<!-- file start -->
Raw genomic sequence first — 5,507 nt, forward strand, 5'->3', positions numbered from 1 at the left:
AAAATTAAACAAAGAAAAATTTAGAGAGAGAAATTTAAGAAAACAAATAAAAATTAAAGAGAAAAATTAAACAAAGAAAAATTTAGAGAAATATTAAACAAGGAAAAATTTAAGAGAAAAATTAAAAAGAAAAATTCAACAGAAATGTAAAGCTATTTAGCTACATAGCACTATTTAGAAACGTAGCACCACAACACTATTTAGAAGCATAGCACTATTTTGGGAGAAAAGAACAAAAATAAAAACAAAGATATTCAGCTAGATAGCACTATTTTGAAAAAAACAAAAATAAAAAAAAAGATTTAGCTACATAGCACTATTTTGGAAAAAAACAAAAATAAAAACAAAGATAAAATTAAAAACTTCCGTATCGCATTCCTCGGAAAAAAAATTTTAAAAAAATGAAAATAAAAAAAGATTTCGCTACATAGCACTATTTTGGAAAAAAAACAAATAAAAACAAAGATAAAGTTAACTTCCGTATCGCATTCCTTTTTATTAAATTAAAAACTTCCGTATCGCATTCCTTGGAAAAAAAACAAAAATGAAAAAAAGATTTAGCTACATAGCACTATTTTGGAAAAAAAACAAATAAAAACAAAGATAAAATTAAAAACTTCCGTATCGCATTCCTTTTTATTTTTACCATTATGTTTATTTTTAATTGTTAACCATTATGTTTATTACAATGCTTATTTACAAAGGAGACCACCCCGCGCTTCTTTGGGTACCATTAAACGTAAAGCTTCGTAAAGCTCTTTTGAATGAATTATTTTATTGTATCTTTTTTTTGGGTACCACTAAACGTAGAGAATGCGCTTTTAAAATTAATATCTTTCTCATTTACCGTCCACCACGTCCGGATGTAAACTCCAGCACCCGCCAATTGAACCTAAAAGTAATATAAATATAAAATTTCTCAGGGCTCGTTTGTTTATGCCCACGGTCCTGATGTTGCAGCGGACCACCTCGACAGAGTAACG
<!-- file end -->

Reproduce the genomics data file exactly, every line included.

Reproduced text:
Raw genomic sequence first — 5,507 nt, forward strand, 5'->3', positions numbered from 1 at the left:
AAAATTAAACAAAGAAAAATTTAGAGAGAGAAATTTAAGAAAACAAATAAAAATTAAAGAGAAAAATTAAACAAAGAAAAATTTAGAGAAATATTAAACAAGGAAAAATTTAAGAGAAAAATTAAAAAGAAAAATTCAACAGAAATGTAAAGCTATTTAGCTACATAGCACTATTTAGAAACGTAGCACCACAACACTATTTAGAAGCATAGCACTATTTTGGGAGAAAAGAACAAAAATAAAAACAAAGATATTCAGCTAGATAGCACTATTTTGAAAAAAACAAAAATAAAAAAAAAGATTTAGCTACATAGCACTATTTTGGAAAAAAACAAAAATAAAAACAAAGATAAAATTAAAAACTTCCGTATCGCATTCCTCGGAAAAAAAATTTTAAAAAAATGAAAATAAAAAAAGATTTCGCTACATAGCACTATTTTGGAAAAAAAACAAATAAAAACAAAGATAAAGTTAACTTCCGTATCGCATTCCTTTTTATTAAATTAAAAACTTCCGTATCGCATTCCTTGGAAAAAAAACAAAAATGAAAAAAAGATTTAGCTACATAGCACTATTTTGGAAAAAAAACAAATAAAAACAAAGATAAAATTAAAAACTTCCGTATCGCATTCCTTTTTATTTTTACCATTATGTTTATTTTTAATTGTTAACCATTATGTTTATTACAATGCTTATTTACAAAGGAGACCACCCCGCGCTTCTTTGGGTACCATTAAACGTAAAGCTTCGTAAAGCTCTTTTGAATGAATTATTTTATTGTATCTTTTTTTTGGGTACCACTAAACGTAGAGAATGCGCTTTTAAAATTAATATCTTTCTCATTTACCGTCCACCACGTCCGGATGTAAACTCCAGCACCCGCCAATTGAACCTAAAAGTAATATAAATATAAAATTTCTCAGGGCTCGTTTGTTTATGCCCACGGTCCTGATGTTGCAGCGGACCACCTCGACAGAGTAACG